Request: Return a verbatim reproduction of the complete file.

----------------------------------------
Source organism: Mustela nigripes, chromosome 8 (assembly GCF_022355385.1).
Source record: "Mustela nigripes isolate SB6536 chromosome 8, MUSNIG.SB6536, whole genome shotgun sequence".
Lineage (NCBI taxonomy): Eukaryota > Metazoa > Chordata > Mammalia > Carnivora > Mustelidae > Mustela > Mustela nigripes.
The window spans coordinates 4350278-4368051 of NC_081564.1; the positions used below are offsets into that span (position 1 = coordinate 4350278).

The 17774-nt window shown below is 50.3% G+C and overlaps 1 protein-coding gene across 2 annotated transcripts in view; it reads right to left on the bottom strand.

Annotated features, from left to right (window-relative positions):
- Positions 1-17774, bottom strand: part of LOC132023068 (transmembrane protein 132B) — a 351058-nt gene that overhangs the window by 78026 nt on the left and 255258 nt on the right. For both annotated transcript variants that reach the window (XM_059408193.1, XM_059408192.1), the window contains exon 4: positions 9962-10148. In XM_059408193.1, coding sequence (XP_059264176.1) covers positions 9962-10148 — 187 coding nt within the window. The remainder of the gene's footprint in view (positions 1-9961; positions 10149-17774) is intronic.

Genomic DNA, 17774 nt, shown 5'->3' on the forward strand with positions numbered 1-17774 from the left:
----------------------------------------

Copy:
Source organism: Mustela nigripes, chromosome 8 (assembly GCF_022355385.1).
Source record: "Mustela nigripes isolate SB6536 chromosome 8, MUSNIG.SB6536, whole genome shotgun sequence".
Lineage (NCBI taxonomy): Eukaryota > Metazoa > Chordata > Mammalia > Carnivora > Mustelidae > Mustela > Mustela nigripes.
The window spans coordinates 4350278-4368051 of NC_081564.1; the positions used below are offsets into that span (position 1 = coordinate 4350278).

The 17774-nt window shown below is 50.3% G+C and overlaps 1 protein-coding gene across 2 annotated transcripts in view; it reads right to left on the bottom strand.

Annotated features, from left to right (window-relative positions):
- Positions 1-17774, bottom strand: part of LOC132023068 (transmembrane protein 132B) — a 351058-nt gene that overhangs the window by 78026 nt on the left and 255258 nt on the right. For both annotated transcript variants that reach the window (XM_059408193.1, XM_059408192.1), the window contains exon 4: positions 9962-10148. In XM_059408193.1, coding sequence (XP_059264176.1) covers positions 9962-10148 — 187 coding nt within the window. The remainder of the gene's footprint in view (positions 1-9961; positions 10149-17774) is intronic.

Genomic DNA, 17774 nt, shown 5'->3' on the forward strand with positions numbered 1-17774 from the left: